Yukon senior apartments’ owner eyes late ’22 reopening

Flood damage caused ‘tremendous loss’ to residents, community

The company that owns The Residence at Yukon Hills, 105 E Bass, plans to reopen the senior apartment community by the end of 2022. The two-story, 60-unit building closed abruptly in late February after significant flooding damage caused by a pipe burst during extreme cold weather. (Photo by Conrad Dudderar)

By Conrad Dudderar
Staff Writer

The owner of a Yukon senior living community plans to reopen by the end of this year after flooding damage closed the facility nearly six months ago.


Tenants at the Residence at Yukon Hills, 105 E Bass, were displaced Feb. 25 when a pipe burst during extreme cold weather. Occupants of the two-story, 60-unit apartment building had no choice but to move out because the structure was uninhabitable.

The Residence at Yukon Hills’ owner, Overland Property Group LLC of Denver. Colo., and management company Seldin LLC of Omaha, Neb., are restoring the property.

They plan to reopen the apartments after repairs are finished and have passed inspection.

“Currently, we are working closely with the insurance company, national remediation company, reconstruction company and the City of Yukon to reopen The Residence at Yukon Hills as quickly as possible,” said Erik Sabotka, vice president of asset management for Overland Property Group.

“This was a tremendous loss to the residents and community. Due to the size of the remediation and reconstruction caused by the flood, we do not have a definitive date for re-opening, however, we are targeting end of 2022.”

Current supply chain delays are causing longer remediation and rebuild processes, according to Sabotka.

“We understand the tremendous need to deliver The Residence at Yukon Hills to the community and we are working closely with management and continue to communicate with residents as information is received,” he said.

The Residence at Yukon Hills opened in November 2017, featuring affordable apartment homes for people ages 62 years and above.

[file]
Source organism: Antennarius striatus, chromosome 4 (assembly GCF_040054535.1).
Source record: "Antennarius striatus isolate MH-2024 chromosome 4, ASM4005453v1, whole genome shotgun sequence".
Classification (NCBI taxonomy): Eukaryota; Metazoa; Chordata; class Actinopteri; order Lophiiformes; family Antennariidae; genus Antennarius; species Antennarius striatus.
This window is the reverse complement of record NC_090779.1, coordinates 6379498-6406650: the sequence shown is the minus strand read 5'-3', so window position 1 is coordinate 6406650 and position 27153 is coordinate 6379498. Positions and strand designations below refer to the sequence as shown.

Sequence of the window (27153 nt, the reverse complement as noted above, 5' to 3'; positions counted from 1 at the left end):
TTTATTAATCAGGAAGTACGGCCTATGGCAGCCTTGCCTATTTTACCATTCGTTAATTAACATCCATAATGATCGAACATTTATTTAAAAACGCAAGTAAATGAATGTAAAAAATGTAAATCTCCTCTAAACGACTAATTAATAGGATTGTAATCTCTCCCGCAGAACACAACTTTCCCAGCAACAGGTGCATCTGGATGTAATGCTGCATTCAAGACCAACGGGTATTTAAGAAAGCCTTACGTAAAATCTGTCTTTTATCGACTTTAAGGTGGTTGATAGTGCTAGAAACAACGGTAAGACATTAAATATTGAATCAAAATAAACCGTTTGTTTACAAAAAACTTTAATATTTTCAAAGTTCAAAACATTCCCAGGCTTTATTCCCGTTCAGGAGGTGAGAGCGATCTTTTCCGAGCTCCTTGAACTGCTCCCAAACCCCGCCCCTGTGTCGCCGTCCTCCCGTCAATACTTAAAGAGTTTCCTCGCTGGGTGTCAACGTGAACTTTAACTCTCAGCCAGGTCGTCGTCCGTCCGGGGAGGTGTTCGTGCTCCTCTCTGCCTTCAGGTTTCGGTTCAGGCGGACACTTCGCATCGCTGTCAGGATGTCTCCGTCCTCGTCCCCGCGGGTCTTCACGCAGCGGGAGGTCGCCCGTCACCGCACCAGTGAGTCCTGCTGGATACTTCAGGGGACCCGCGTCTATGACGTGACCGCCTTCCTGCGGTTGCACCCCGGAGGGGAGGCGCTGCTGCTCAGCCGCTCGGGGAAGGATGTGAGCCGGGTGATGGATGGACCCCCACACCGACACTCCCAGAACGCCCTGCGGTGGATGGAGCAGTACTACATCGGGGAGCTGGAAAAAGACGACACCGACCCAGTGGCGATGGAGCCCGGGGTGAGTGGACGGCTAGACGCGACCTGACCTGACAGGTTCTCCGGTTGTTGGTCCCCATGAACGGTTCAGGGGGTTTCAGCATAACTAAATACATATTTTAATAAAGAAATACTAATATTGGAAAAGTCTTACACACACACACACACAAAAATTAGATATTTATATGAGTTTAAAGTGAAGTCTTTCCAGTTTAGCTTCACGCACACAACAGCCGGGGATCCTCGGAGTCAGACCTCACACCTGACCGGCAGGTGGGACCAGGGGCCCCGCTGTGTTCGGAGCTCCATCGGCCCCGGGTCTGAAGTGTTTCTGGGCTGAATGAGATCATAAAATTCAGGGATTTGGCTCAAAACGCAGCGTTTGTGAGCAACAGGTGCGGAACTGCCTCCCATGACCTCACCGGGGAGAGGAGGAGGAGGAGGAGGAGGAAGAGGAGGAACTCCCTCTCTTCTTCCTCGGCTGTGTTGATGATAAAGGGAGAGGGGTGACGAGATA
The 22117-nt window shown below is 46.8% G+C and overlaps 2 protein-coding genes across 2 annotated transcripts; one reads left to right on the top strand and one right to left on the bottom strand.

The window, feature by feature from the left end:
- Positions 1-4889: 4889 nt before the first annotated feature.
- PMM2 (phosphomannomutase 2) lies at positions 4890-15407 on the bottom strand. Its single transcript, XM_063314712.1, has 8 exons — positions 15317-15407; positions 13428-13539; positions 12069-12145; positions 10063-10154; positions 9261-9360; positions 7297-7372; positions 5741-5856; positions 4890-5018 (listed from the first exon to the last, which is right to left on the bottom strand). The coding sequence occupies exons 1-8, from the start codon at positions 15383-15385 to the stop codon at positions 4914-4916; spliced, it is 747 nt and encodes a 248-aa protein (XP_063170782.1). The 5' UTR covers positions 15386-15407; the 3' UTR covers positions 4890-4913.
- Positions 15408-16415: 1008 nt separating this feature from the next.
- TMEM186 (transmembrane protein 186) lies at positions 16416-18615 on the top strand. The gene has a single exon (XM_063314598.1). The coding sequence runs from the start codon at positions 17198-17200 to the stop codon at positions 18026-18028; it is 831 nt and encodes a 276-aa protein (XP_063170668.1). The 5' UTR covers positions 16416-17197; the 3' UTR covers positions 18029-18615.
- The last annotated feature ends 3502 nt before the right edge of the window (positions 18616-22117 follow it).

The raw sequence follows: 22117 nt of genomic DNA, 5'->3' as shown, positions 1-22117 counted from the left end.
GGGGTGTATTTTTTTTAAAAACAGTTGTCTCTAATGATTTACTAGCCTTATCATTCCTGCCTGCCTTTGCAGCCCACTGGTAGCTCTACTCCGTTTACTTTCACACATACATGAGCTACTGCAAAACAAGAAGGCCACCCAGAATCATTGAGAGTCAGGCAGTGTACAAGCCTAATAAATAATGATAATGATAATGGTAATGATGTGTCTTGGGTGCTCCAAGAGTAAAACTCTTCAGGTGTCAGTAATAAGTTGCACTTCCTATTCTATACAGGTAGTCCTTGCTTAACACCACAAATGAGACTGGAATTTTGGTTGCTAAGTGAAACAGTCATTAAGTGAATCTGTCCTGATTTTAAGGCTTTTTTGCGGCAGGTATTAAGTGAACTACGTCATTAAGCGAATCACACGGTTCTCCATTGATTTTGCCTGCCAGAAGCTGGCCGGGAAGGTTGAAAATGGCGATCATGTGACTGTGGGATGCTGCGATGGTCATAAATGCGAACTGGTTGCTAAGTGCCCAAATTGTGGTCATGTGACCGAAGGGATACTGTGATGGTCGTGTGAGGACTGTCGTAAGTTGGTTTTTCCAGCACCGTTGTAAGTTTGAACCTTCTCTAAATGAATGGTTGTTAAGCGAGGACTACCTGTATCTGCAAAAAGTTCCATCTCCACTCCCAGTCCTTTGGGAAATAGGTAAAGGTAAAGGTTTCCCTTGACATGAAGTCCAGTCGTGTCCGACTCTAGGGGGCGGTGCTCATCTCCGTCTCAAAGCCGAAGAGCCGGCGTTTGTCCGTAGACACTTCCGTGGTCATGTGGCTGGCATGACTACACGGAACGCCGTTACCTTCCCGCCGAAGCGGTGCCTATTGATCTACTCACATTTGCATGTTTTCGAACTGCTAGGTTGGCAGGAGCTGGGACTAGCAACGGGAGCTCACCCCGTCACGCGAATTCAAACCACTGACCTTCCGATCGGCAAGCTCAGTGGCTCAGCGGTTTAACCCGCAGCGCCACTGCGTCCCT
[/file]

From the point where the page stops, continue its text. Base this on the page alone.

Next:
Yukon Fire and Police evacuated the senior occupants on the evening of Feb. 25 after the sprinkler system activated on the second floor.

The sprinkler system that caused the flooding reportedly had been inspected and serviced by a third-party company just days before the pipe burst in below-freezing temperatures.

“Water just gushed out like a waterfall, and it kept coming – it was everywhere,” displaced resident Gail Stolzfoos said.

The building’s power and water had to be shut off, according to Yukon Fire Chief Shawn Vogt.

Many of the Residence at Yukon Hills’ occupants secured new housing while others moved in with family and friends.

The senior community’s management allowed former residents to cancel their leases and refunded deposits.



Yukon’s Dianna Ligas had signed a lease for a two-bedroom unit shortly before the senior apartment community abruptly closed due to February’s water damage.

Ligas, then living in Hinton, was scheduled to move into the Residence at Yukon Hills shortly after the incident.

She ended up renting a house in Yukon but said she’s still trying to get her $350 deposit back from the Residence at Yukon Hills.

Ligas recently went to the apartment building and noticed that nobody is living there yet.

“They have not contacted me,” she said. “They have not sent me my money.

“I put a deposit down and I have heard nothing.”

Ligas tried to reach the on-site manager and management company representatives.

“I can’t get ahold of anyone,” she said. “I want my money back.”

Ligas said she’s “moved on” and has no plans to live at the Residence at Yukon Hills after it reopens.